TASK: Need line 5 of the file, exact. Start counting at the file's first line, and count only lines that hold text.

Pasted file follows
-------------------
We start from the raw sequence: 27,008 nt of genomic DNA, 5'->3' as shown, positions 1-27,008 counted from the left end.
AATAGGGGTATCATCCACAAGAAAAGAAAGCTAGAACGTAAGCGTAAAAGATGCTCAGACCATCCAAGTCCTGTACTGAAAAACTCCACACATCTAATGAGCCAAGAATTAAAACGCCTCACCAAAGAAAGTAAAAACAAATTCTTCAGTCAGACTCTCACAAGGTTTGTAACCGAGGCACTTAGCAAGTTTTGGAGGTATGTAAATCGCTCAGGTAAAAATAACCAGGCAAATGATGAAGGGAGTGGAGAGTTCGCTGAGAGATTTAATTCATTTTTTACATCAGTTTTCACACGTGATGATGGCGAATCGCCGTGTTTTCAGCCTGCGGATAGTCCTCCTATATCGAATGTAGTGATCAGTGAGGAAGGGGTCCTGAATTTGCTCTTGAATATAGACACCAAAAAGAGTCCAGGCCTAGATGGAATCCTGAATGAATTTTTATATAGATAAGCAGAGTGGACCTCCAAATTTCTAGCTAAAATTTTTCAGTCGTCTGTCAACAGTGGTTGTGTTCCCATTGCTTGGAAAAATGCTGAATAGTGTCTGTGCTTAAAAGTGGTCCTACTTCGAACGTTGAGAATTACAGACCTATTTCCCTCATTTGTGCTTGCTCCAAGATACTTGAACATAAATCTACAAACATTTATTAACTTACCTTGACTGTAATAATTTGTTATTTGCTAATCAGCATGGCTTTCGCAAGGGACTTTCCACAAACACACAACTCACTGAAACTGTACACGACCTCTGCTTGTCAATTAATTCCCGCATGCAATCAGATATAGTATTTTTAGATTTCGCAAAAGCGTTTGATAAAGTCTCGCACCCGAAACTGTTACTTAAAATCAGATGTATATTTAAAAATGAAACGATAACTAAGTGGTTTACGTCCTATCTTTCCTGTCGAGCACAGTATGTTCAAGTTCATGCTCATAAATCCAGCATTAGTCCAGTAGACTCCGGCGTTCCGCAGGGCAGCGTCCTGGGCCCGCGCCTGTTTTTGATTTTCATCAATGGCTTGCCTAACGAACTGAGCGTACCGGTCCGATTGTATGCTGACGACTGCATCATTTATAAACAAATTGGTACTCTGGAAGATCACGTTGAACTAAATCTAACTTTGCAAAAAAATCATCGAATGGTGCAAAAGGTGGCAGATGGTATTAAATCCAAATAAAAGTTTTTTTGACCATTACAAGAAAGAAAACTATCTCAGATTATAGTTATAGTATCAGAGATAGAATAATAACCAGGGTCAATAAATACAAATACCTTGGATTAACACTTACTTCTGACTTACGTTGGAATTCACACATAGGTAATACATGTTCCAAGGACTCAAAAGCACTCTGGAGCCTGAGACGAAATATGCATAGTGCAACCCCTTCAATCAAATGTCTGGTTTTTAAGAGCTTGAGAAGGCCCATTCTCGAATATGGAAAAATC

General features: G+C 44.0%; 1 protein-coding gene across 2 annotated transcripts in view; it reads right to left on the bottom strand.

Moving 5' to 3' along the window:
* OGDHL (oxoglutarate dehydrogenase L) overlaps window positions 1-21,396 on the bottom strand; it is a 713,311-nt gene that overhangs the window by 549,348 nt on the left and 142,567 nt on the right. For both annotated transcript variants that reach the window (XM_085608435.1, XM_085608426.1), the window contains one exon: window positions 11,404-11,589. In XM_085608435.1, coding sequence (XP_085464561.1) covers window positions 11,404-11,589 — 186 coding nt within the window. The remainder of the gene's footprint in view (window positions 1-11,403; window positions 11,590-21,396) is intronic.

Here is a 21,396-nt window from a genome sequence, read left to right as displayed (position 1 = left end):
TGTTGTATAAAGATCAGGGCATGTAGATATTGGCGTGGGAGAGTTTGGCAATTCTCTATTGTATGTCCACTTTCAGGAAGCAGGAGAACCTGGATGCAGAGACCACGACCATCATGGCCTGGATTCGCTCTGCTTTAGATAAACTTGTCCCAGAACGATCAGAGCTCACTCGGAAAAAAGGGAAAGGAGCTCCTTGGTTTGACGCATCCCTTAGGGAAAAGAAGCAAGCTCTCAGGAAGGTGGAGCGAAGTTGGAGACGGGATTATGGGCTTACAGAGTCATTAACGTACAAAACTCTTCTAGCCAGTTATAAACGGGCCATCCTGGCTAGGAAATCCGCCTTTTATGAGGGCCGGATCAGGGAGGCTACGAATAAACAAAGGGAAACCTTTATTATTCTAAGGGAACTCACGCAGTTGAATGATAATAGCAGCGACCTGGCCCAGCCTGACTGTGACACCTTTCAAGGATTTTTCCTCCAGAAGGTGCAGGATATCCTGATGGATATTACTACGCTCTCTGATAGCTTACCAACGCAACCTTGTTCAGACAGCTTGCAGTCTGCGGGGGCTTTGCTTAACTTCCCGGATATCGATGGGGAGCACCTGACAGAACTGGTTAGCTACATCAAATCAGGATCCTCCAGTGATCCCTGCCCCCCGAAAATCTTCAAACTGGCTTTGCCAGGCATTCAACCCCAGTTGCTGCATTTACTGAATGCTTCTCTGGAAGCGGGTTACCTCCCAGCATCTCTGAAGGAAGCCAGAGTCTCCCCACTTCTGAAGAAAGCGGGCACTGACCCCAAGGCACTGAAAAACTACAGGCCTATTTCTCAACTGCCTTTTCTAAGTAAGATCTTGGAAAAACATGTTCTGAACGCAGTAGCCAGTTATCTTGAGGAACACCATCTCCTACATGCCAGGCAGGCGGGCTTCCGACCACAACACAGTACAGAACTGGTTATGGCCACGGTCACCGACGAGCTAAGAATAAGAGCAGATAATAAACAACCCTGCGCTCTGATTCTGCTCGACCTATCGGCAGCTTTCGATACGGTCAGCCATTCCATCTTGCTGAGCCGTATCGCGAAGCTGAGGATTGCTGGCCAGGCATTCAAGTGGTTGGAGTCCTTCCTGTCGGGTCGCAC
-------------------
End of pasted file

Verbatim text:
* OGDHL (oxoglutarate dehydrogenase L) overlaps window positions 1-21,396 on the bottom strand; it is a 713,311-nt gene that overhangs the window by 549,348 nt on the left and 142,567 nt on the right. For both annotated transcript variants that reach the window (XM_085608435.1, XM_085608426.1), the window contains one exon: window positions 11,404-11,589. In XM_085608435.1, coding sequence (XP_085464561.1) covers window positions 11,404-11,589 — 186 coding nt within the window. The remainder of the gene's footprint in view (window positions 1-11,403; window positions 11,590-21,396) is intronic.